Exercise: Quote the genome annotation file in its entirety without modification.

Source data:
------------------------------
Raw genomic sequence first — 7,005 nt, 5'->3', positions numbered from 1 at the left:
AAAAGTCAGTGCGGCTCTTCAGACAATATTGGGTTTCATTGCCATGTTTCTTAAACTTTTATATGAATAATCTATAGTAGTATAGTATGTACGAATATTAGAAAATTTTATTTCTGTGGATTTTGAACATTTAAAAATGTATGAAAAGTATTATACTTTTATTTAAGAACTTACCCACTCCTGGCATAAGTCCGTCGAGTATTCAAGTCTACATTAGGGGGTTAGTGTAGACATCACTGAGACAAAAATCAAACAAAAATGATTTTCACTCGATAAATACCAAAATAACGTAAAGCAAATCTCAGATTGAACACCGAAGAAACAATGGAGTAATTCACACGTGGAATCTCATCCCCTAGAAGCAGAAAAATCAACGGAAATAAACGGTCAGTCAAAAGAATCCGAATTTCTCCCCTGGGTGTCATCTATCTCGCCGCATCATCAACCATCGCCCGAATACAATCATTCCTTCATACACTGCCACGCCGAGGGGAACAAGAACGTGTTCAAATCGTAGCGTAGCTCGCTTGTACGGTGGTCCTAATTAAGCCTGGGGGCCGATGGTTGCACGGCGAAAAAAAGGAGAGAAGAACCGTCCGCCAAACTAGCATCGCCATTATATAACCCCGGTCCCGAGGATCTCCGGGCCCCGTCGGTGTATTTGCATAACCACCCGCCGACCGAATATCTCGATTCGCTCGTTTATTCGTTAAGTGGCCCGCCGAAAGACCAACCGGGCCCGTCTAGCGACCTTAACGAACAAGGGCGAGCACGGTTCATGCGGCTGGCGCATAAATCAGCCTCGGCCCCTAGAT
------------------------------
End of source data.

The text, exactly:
Raw genomic sequence first — 7,005 nt, 5'->3', positions numbered from 1 at the left:
AAAAGTCAGTGCGGCTCTTCAGACAATATTGGGTTTCATTGCCATGTTTCTTAAACTTTTATATGAATAATCTATAGTAGTATAGTATGTACGAATATTAGAAAATTTTATTTCTGTGGATTTTGAACATTTAAAAATGTATGAAAAGTATTATACTTTTATTTAAGAACTTACCCACTCCTGGCATAAGTCCGTCGAGTATTCAAGTCTACATTAGGGGGTTAGTGTAGACATCACTGAGACAAAAATCAAACAAAAATGATTTTCACTCGATAAATACCAAAATAACGTAAAGCAAATCTCAGATTGAACACCGAAGAAACAATGGAGTAATTCACACGTGGAATCTCATCCCCTAGAAGCAGAAAAATCAACGGAAATAAACGGTCAGTCAAAAGAATCCGAATTTCTCCCCTGGGTGTCATCTATCTCGCCGCATCATCAACCATCGCCCGAATACAATCATTCCTTCATACACTGCCACGCCGAGGGGAACAAGAACGTGTTCAAATCGTAGCGTAGCTCGCTTGTACGGTGGTCCTAATTAAGCCTGGGGGCCGATGGTTGCACGGCGAAAAAAAGGAGAGAAGAACCGTCCGCCAAACTAGCATCGCCATTATATAACCCCGGTCCCGAGGATCTCCGGGCCCCGTCGGTGTATTTGCATAACCACCCGCCGACCGAATATCTCGATTCGCTCGTTTATTCGTTAAGTGGCCCGCCGAAAGACCAACCGGGCCCGTCTAGCGACCTTAACGAACAAGGGCGAGCACGGTTCATGCGGCTGGCGCATAAATCAGCCTCGGCCCCTAGAT